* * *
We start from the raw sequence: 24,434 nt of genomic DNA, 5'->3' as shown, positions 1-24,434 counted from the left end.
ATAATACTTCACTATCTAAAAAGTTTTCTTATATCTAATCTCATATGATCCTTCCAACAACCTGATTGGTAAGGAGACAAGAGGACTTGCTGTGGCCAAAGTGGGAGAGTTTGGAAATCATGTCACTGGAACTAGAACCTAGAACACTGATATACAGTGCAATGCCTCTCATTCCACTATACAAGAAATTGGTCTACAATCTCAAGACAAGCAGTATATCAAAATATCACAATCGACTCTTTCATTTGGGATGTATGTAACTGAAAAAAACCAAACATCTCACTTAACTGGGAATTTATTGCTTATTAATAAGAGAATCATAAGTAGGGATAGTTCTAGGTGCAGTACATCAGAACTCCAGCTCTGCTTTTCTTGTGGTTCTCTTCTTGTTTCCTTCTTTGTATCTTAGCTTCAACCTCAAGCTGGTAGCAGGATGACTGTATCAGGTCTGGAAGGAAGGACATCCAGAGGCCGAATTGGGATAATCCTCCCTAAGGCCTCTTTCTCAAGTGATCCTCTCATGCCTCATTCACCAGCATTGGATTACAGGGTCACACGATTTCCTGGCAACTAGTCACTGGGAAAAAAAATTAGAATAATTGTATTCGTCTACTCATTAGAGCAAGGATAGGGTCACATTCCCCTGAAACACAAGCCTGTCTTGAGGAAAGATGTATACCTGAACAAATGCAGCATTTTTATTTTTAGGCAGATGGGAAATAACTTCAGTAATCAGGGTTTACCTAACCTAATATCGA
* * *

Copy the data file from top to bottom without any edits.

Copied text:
We start from the raw sequence: 24,434 nt of genomic DNA, 5'->3' as shown, positions 1-24,434 counted from the left end.
ATAATACTTCACTATCTAAAAAGTTTTCTTATATCTAATCTCATATGATCCTTCCAACAACCTGATTGGTAAGGAGACAAGAGGACTTGCTGTGGCCAAAGTGGGAGAGTTTGGAAATCATGTCACTGGAACTAGAACCTAGAACACTGATATACAGTGCAATGCCTCTCATTCCACTATACAAGAAATTGGTCTACAATCTCAAGACAAGCAGTATATCAAAATATCACAATCGACTCTTTCATTTGGGATGTATGTAACTGAAAAAAACCAAACATCTCACTTAACTGGGAATTTATTGCTTATTAATAAGAGAATCATAAGTAGGGATAGTTCTAGGTGCAGTACATCAGAACTCCAGCTCTGCTTTTCTTGTGGTTCTCTTCTTGTTTCCTTCTTTGTATCTTAGCTTCAACCTCAAGCTGGTAGCAGGATGACTGTATCAGGTCTGGAAGGAAGGACATCCAGAGGCCGAATTGGGATAATCCTCCCTAAGGCCTCTTTCTCAAGTGATCCTCTCATGCCTCATTCACCAGCATTGGATTACAGGGTCACACGATTTCCTGGCAACTAGTCACTGGGAAAAAAAATTAGAATAATTGTATTCGTCTACTCATTAGAGCAAGGATAGGGTCACATTCCCCTGAAACACAAGCCTGTCTTGAGGAAAGATGTATACCTGAACAAATGCAGCATTTTTATTTTTAGGCAGATGGGAAATAACTTCAGTAATCAGGGTTTACCTAACCTAATATCGA